The brash LePage clashed with legislative leaders of both parties during his eight years in office and lobbied supporters to urge Collins not to run to succeed him in 2018. But he came around to back her ahead of her 2020 race. He has not weighed in on the impeachment vote.

Collins refused to say whether she backed Trump during her 2020 campaign after condemning him in 2016, but she nonetheless managed to consolidate Republican support. She voted against convicting him in his first impeachment trial a year ago, a vote she referenced in her response to the state party committee, but she defended her vote to convict him for his role in the Jan. 6 Capitol riot, saying her decision was based on evidence and the Constitution.

Republicans critical of Collins’ vote to convict Trump have been mostly mum about her response. Katrina Smith, chair of the Waldo County Republican Party, who told WVOM Wednesday that Collins’ conviction vote put Republicans “over the edge” after many Trump supporters were reluctant to vote for her in a nationally targeted race with Democrat Sara Gideon last fall, said Friday she had not had time to peruse the Republican senator’s response.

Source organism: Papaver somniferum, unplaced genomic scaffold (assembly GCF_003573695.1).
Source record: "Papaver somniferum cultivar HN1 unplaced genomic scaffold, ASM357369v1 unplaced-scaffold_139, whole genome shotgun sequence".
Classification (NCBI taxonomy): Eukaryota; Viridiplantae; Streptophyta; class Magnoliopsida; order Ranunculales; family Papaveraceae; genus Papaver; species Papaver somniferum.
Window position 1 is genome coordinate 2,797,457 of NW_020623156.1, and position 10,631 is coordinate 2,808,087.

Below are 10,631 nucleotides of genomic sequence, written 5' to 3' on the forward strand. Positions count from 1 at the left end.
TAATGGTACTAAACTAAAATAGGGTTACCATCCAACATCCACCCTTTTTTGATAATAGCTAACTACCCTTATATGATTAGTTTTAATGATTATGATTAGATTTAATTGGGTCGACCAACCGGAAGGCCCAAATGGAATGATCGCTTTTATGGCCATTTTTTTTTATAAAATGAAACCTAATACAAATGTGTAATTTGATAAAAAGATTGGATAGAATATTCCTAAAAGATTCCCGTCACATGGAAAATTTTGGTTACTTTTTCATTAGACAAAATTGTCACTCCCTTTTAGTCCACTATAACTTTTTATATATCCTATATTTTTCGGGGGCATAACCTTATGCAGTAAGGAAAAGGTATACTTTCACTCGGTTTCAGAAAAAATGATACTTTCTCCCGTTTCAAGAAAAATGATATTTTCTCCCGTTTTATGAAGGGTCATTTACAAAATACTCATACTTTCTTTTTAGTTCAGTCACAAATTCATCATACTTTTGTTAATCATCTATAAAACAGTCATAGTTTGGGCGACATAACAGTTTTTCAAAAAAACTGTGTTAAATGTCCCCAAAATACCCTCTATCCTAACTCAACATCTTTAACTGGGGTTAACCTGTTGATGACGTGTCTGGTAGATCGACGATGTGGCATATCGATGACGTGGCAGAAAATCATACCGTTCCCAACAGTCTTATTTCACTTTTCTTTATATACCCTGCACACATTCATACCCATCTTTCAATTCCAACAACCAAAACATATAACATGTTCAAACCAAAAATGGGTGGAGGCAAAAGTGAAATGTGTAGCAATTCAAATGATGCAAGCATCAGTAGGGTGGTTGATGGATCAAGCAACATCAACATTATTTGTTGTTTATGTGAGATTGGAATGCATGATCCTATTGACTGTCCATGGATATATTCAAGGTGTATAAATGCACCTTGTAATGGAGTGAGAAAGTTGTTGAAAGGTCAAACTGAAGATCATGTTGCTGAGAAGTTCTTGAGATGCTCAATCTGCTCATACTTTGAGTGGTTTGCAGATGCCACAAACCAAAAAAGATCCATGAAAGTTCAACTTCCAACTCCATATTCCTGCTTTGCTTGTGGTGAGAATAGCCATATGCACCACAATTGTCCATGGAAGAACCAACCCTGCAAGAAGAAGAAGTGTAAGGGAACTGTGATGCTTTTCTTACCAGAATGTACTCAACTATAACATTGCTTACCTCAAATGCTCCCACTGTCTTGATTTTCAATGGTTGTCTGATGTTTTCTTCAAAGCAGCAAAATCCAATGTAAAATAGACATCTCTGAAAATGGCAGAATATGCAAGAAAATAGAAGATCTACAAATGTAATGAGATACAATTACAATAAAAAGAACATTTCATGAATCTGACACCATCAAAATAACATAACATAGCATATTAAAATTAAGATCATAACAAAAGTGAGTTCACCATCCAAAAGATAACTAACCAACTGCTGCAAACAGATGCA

Several other committee members who signed the letter to Collins declined to comment on her response or the party’s next steps, with one saying they had been told not to talk with reporters. A Republican who requested anonymity said county chairs had not discussed censure since Collins’ response on Wednesday evening. The party has not issued an official response.